• The free plan is limited to 50-minute meetings with fewer features. 
  • The ‘Call Me’ plan comes at an additional cost, and plans can be pricier. 

Bottom line:

Similar to Zoom, Cisco Webex has a great free plan for up to 100 participants. It’s an excellent video collaboration software for online training, webinars, and remote support. It’s also exceptional for businesses that have legitimate security concerns – such as financial advisors. That being said, the free option for Cisco Webex is limited and some of its best features, such as the ability to have a meeting call you so you never accidentally forget to join, come at an extra cost. The Cisco Webex Business plan can host up to 200 attendees with 10GB of cloud storage is $26.95/pm. 

Microsoft Teams

Pros:

  • Highly customizable and tightly integrated with other Microsoft Office apps.
  • It has a free sign-up option and also integrates with Skype for Business. 

Cons: 

  • Only very convenient for those who are embedded in a Microsoft world. 
  • No unified search for all products, which makes finding a certain chat tricky. 

Bottom line: 

Microsoft Teams integrates with other Office applications, such as Word or SharePoint, so you can make a video call and work on files without leaving a chat. This makes it an exceptionally interactive tool that has everything in ‘one place’. With allowance for up to 250- 300 users, easy file storage, and sharing abilities, it makes it a great pick for your business. However, it can be difficult at times to find what you’re looking for and navigate through all of the many online sections, so it requires the most internet-savvy of users. Microsoft Teams Office 365 E3 option with unlimited cloud storage is $20.00/pm.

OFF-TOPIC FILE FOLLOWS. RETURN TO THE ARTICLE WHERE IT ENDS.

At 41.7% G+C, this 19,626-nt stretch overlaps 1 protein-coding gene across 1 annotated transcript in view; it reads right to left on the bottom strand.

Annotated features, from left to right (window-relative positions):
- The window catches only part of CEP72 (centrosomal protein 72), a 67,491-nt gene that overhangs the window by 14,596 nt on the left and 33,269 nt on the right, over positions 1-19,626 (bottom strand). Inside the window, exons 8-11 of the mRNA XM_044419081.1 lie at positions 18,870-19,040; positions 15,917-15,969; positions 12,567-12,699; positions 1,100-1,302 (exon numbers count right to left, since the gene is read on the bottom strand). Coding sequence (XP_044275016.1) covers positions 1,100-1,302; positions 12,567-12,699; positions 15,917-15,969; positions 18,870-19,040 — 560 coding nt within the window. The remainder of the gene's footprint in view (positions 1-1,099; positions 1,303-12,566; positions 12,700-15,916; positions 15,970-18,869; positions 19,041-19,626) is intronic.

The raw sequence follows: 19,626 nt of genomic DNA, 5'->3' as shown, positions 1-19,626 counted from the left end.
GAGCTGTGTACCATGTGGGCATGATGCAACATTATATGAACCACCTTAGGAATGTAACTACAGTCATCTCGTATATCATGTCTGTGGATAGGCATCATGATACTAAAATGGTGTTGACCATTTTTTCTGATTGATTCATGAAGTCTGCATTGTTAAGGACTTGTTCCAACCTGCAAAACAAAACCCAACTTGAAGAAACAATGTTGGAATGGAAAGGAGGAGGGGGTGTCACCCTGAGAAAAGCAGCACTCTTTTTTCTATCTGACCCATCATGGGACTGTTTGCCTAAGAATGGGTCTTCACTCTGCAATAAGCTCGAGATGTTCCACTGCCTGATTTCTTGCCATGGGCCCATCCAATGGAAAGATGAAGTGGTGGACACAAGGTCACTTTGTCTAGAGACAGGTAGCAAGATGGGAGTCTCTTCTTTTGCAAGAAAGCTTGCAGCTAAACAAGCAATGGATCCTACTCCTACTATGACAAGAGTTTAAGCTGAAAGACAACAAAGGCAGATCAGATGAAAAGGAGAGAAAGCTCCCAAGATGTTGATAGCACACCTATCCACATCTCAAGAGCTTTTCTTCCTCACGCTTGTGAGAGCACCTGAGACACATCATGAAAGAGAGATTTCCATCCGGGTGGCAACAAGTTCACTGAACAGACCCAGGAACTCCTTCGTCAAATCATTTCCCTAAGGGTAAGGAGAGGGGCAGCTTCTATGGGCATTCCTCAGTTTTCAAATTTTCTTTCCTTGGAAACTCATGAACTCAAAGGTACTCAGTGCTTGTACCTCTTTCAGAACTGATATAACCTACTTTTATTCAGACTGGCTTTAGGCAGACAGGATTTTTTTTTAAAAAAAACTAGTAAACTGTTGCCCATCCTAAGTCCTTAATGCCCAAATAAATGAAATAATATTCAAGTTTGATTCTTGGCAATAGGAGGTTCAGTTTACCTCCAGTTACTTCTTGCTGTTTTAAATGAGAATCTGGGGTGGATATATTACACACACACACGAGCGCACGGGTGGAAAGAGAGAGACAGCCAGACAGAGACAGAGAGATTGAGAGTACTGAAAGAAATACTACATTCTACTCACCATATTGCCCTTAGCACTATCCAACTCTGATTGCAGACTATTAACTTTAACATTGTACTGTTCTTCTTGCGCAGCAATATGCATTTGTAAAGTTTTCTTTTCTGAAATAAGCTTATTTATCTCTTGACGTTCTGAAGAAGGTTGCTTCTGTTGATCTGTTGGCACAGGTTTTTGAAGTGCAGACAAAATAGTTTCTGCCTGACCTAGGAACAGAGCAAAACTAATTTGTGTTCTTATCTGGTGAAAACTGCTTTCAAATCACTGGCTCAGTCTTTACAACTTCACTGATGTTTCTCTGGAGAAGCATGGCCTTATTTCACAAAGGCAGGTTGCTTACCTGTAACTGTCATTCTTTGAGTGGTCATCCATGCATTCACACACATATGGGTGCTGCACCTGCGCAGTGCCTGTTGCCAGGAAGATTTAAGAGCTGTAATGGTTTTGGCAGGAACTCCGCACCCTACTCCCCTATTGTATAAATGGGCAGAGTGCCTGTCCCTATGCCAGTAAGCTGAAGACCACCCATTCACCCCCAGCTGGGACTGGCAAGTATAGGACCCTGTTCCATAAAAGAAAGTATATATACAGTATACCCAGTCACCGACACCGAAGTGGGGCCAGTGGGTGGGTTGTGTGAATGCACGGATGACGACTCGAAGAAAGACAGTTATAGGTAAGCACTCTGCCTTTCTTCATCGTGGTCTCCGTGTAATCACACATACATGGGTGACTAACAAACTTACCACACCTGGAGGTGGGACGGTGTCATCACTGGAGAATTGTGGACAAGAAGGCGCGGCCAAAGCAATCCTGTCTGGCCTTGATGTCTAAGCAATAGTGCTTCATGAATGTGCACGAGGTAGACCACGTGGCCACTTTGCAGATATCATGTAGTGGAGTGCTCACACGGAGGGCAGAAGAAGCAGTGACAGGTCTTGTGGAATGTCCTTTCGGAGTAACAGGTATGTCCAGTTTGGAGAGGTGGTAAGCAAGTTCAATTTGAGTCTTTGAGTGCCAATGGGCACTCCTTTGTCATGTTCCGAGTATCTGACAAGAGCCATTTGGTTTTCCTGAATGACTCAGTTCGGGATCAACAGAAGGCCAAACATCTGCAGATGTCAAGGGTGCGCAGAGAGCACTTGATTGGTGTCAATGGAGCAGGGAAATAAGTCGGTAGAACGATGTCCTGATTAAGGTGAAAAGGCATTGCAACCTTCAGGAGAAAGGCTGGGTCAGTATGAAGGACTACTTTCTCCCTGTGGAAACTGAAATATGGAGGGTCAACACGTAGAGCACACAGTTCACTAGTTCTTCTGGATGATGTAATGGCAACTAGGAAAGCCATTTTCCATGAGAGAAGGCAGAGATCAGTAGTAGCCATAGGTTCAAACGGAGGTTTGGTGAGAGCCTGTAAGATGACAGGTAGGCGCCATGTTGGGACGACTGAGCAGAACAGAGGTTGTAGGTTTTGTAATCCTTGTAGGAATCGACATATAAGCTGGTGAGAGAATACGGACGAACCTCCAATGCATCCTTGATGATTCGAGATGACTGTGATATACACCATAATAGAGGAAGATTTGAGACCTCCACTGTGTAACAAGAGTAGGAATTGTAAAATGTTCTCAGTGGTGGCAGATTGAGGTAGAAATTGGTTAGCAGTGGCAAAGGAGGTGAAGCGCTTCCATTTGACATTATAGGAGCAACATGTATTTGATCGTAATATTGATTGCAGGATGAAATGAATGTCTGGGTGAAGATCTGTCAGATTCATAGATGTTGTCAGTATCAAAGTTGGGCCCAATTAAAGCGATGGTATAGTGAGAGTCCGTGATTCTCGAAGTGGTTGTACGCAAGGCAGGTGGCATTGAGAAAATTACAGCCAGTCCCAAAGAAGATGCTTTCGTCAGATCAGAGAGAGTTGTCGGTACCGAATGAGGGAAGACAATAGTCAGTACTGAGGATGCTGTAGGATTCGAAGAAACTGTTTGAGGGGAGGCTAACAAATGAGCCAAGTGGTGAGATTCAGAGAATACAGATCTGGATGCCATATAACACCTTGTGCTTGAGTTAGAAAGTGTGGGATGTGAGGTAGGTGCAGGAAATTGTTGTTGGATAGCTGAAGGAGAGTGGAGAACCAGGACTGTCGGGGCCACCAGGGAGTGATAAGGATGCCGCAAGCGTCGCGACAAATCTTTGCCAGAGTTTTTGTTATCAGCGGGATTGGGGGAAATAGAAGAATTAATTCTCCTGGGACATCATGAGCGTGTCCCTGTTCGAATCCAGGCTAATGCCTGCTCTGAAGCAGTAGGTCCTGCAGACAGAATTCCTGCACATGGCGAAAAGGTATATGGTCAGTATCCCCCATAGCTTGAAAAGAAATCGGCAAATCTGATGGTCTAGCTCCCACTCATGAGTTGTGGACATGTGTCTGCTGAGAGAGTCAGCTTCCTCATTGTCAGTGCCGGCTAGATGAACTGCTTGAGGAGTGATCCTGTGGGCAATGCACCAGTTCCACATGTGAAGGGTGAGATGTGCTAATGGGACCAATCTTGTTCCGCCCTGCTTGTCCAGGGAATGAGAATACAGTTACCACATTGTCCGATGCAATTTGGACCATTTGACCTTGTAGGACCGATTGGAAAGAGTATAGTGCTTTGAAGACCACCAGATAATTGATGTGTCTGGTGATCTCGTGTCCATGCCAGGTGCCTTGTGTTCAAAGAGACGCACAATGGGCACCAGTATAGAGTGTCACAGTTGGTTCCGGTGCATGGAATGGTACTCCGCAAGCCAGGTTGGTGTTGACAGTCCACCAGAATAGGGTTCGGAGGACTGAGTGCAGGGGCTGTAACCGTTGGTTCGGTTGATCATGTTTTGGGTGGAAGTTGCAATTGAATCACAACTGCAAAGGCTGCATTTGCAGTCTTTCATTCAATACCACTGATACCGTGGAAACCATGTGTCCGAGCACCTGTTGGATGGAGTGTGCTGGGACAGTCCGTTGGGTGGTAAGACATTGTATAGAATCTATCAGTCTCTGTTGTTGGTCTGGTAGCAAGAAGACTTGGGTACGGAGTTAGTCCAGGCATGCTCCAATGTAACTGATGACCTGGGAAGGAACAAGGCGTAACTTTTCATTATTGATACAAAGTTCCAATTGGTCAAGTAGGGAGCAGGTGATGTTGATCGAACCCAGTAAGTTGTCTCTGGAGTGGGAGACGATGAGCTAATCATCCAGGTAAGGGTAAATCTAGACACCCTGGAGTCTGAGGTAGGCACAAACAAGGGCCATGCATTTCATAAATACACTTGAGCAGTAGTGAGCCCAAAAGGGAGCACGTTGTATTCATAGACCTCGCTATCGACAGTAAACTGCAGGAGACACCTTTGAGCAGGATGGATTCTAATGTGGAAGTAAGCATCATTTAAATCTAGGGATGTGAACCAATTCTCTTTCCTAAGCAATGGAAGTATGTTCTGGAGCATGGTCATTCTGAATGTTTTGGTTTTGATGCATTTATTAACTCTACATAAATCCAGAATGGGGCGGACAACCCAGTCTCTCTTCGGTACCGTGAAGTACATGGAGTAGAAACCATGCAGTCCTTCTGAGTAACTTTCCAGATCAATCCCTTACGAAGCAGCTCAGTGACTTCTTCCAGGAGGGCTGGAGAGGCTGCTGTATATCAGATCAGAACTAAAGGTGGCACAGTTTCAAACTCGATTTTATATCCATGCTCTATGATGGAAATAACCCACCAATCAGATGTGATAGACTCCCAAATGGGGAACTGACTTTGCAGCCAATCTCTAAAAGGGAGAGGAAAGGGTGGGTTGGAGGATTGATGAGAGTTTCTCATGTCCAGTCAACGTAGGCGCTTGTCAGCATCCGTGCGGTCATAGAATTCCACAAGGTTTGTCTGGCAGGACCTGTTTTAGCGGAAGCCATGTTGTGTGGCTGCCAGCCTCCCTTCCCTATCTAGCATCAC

Skype

 Pros:

  • Easy to use, widely known, and with a free web conferencing option.
  • Mobile and desktop screen sharing and call recording available. 

Cons: 

  • The maximum number of participants that can join a Skype meeting is 50. 
  • No options to share files or messages during a video call.

Bottom line: 

Skype is one of the longest-running options for video conferencing around and it is both well-known and simple to navigate. You can create a free meeting easily or download the Skype application if you prefer to have instant access. As the maximum number of participants is only 50, this makes it a difficult option for larger businesses and its feature list is much smaller than higher ranked platforms like Zoom or Cisco Webex.  

In Summary

Video conferencing can deliver a serious boost to your company’s bottom line by lowering the cost of maintaining face-to-face relationships. 

When viewed through a long-term lens, any of the above four options are great communication support for continued work-from-home strategies. Zoom looks to have a slight edge on its competitors when you compare features across free and premium tiers, but the important thing is to choose a tool you’re comfortable with.

For many of those in advice-giving positions, being able to be seen can often be the difference between being trusted and understood or not.